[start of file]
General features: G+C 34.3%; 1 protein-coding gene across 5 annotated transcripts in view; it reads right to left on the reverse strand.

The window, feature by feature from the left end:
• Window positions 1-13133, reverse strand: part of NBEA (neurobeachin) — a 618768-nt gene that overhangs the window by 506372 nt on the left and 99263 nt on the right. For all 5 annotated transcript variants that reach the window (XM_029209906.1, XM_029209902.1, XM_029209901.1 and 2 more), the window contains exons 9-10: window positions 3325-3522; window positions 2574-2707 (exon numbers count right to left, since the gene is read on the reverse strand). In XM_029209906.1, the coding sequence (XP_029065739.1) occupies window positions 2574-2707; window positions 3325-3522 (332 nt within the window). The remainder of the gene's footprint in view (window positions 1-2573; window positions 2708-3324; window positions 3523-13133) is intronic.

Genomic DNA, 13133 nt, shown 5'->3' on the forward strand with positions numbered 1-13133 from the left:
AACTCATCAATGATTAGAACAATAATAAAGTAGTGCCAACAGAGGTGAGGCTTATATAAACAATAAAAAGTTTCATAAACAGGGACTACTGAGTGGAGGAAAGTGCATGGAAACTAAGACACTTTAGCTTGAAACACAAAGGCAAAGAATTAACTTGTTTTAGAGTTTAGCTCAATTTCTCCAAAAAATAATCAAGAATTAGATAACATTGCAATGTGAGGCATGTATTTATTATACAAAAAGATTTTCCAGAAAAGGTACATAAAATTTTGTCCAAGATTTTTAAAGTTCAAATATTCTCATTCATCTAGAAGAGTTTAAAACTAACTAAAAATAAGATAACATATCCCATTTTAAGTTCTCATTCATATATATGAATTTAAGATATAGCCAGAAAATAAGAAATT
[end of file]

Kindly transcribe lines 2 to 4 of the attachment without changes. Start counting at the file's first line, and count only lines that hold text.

The window, feature by feature from the left end:
• Window positions 1-13133, reverse strand: part of NBEA (neurobeachin) — a 618768-nt gene that overhangs the window by 506372 nt on the left and 99263 nt on the right. For all 5 annotated transcript variants that reach the window (XM_029209906.1, XM_029209902.1, XM_029209901.1 and 2 more), the window contains exons 9-10: window positions 3325-3522; window positions 2574-2707 (exon numbers count right to left, since the gene is read on the reverse strand). In XM_029209906.1, the coding sequence (XP_029065739.1) occupies window positions 2574-2707; window positions 3325-3522 (332 nt within the window). The remainder of the gene's footprint in view (window positions 1-2573; window positions 2708-3324; window positions 3523-13133) is intronic.

Genomic DNA, 13133 nt, shown 5'->3' on the forward strand with positions numbered 1-13133 from the left: